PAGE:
Vancouver cleantech Mangrove Water receives $2.1 million from federal government

Drop of water

Vancouver-based water management cleantech Mangrove Water Technologies, has received a $2.1 million investment from the federal government as part of its Sustainable Development Technology Canada (SDTC) initiative.

“Mangrove’s modular solution will have a meaningful impact in making Canada’s oil and gas sector more sustainable.”

Mangrove is developing a technology that simultaneously converts saline waste-water and waste-gases into desalinated water and value-added chemicals for on-site utilization. The funding for the company will support its zero-discharge desalination technology, which aims to reduce the environmental impact of oil and gas sector operations.

 
“Mangrove has developed a distributed manufacturing platform that converts waste streams to chemicals on-site and on-demand and water for reuse,” said Saad Dara, co-founder and CEO of Mangrove Water. “This not only simplifies logistics and reduces cost but also has significant environmental benefits around GHG reduction and water conservation.”

The technology was developed in the Wilkinson research group at the Chemical Engineering Department at the University of British Columbia (UBC), with funding through Emissions Reduction Alberta (ERA), Western Economic Diversification, and the Natural Sciences and Engineering Research Council of Canada. The tech company was spun out of UBC in 2017, received $3 million from the second round of ERA’s Grand Challenge that same year, and graduated from Creative Destruction Lab Calgary in 2018.

Dara stated that the SDTC investment will help Mangrove accelerate commercialization alongside its customer and project partner Canadian Natural Resources, one of the largest independent crude oil and natural gas producers in the world. Mangrove plans to work with Canadian Natural to do in-field demonstrations of its water system at the producer’s mining site in Alberta.

“This system will also serve as the commercial building block to access other industrial applications beyond oil and gas. We are very excited by this announcement and the support from the federal government,” Dara said.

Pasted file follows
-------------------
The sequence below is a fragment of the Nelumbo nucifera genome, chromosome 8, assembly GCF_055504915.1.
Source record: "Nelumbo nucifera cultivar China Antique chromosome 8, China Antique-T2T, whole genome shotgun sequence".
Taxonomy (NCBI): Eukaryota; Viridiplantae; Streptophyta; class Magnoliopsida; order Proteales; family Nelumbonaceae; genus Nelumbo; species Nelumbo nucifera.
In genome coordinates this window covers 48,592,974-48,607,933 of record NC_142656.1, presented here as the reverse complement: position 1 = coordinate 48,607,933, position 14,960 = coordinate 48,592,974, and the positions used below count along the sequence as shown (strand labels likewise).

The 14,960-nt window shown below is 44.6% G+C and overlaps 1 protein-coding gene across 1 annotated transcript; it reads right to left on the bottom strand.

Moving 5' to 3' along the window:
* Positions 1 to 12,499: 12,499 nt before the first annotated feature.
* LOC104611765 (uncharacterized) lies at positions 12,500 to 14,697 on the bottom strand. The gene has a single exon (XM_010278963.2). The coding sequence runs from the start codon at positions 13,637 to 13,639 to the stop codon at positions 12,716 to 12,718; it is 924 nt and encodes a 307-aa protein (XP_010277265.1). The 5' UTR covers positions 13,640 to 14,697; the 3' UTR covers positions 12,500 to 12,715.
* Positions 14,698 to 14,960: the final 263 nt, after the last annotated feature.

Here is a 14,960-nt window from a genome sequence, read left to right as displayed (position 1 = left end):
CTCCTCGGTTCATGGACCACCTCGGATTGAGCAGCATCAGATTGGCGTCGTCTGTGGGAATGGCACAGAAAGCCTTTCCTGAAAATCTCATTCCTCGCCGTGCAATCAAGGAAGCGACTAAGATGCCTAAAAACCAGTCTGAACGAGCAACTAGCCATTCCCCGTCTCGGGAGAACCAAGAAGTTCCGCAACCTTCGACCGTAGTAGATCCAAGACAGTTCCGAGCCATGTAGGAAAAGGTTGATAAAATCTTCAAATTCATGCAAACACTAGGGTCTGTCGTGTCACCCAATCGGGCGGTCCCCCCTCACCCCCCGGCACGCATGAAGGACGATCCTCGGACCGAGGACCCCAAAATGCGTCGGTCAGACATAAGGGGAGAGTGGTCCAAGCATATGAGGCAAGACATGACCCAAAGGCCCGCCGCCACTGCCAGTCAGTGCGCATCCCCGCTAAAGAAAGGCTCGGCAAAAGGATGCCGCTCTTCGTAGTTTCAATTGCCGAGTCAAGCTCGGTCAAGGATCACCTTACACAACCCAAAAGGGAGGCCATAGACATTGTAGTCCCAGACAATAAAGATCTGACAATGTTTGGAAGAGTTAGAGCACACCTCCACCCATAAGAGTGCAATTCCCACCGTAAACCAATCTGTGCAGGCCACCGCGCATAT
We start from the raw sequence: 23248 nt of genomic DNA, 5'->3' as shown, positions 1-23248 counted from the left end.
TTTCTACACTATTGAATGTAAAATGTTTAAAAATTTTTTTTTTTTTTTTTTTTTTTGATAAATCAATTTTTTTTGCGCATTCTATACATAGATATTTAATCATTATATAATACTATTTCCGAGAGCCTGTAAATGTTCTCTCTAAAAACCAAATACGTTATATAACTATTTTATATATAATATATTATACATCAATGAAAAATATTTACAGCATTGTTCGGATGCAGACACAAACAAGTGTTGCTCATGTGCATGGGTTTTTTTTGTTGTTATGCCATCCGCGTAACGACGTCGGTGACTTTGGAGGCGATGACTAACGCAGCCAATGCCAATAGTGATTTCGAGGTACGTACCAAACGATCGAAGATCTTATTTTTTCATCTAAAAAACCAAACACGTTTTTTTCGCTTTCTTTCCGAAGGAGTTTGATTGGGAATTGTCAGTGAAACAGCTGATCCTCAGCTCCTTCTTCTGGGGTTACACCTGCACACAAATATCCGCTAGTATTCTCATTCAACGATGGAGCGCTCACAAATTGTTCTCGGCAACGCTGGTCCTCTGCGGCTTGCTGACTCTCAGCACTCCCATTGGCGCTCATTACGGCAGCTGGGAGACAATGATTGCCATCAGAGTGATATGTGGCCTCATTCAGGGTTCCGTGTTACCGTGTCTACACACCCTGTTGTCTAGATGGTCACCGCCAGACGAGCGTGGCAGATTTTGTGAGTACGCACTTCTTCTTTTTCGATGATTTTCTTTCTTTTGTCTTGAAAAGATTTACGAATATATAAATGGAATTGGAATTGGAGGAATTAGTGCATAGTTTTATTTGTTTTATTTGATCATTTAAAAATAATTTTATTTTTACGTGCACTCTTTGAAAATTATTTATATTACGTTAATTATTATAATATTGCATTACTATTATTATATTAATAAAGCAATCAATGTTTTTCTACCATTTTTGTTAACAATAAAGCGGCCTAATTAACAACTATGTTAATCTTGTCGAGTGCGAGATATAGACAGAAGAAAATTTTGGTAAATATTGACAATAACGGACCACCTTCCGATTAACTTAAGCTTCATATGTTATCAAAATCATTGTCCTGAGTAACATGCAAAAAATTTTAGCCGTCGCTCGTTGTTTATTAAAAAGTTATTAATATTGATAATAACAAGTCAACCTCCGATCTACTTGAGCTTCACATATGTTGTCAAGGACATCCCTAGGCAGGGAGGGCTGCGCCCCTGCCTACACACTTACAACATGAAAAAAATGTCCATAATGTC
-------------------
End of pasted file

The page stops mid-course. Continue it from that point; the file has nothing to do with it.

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The SDTC looks to help Canadian entrepreneurs accelerate the development and deployment of globally competitive clean technology solutions. In January, 12 Canadian companies placed on the 2019 Global Cleantech 100 list, and according to the federal government, 10 of those have received support from Sustainable Development Technology Canada.

“By converting waste gas and saline water to high-value chemicals, Mangrove’s modular solution will have a meaningful impact in making Canada’s oil and gas sector more sustainable for the future,” said Zoe Kolbuc, vice president of partnerships at SDTC. “SDTC’s support for companies creating sustainable solutions is making a real difference in driving Canada’s environmental and economic prosperity.”

The government said this technology has the potential to help oil and gas producers reduce costs as well as water usage, resulting in cleaner air and water longer-term.

“Innovative projects like the one developed by Mangrove Water Technologies demonstrate how a strong economy and a clean environment go hand-in-hand,” said Carla Qualtrough, minister of Public Services and Procurement and Accessibility. “The investment announced today will not only help the oil and gas industry treat wastewater and lower greenhouse gas emissions, it will also help to maintain jobs and create new ones by reducing costs and logistical headaches for the producers.”

Image courtesy Mangrove Water

Isabelle Kirkwood

Isabelle Kirkwood

Writer, globetrotter, drone pilot & David Attenborough enthusiast